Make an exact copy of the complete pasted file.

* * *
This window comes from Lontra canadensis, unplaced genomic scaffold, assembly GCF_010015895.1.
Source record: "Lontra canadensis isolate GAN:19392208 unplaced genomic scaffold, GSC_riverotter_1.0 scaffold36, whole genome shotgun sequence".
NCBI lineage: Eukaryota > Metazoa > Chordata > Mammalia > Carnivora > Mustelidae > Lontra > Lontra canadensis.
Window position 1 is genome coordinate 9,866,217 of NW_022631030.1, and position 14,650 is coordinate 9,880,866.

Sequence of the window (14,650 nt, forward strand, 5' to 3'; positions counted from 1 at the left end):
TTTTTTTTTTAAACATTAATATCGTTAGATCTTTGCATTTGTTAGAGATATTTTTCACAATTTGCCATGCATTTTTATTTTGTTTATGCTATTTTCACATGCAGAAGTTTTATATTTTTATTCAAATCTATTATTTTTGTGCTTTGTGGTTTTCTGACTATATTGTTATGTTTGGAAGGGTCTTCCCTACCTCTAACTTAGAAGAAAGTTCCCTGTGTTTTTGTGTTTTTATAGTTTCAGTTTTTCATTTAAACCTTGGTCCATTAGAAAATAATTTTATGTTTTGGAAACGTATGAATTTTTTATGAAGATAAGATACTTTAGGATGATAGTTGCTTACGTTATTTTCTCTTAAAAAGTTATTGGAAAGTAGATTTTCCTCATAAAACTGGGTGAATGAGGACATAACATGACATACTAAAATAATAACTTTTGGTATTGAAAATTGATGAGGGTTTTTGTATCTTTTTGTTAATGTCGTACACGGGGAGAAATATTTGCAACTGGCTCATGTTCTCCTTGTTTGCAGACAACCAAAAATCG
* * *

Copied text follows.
This window comes from Lontra canadensis, unplaced genomic scaffold, assembly GCF_010015895.1.
Source record: "Lontra canadensis isolate GAN:19392208 unplaced genomic scaffold, GSC_riverotter_1.0 scaffold36, whole genome shotgun sequence".
NCBI lineage: Eukaryota > Metazoa > Chordata > Mammalia > Carnivora > Mustelidae > Lontra > Lontra canadensis.
Window position 1 is genome coordinate 9,866,217 of NW_022631030.1, and position 14,650 is coordinate 9,880,866.

Sequence of the window (14,650 nt, forward strand, 5' to 3'; positions counted from 1 at the left end):
TTTTTTTTTTAAACATTAATATCGTTAGATCTTTGCATTTGTTAGAGATATTTTTCACAATTTGCCATGCATTTTTATTTTGTTTATGCTATTTTCACATGCAGAAGTTTTATATTTTTATTCAAATCTATTATTTTTGTGCTTTGTGGTTTTCTGACTATATTGTTATGTTTGGAAGGGTCTTCCCTACCTCTAACTTAGAAGAAAGTTCCCTGTGTTTTTGTGTTTTTATAGTTTCAGTTTTTCATTTAAACCTTGGTCCATTAGAAAATAATTTTATGTTTTGGAAACGTATGAATTTTTTATGAAGATAAGATACTTTAGGATGATAGTTGCTTACGTTATTTTCTCTTAAAAAGTTATTGGAAAGTAGATTTTCCTCATAAAACTGGGTGAATGAGGACATAACATGACATACTAAAATAATAACTTTTGGTATTGAAAATTGATGAGGGTTTTTGTATCTTTTTGTTAATGTCGTACACGGGGAGAAATATTTGCAACTGGCTCATGTTCTCCTTGTTTGCAGACAACCAAAAATCG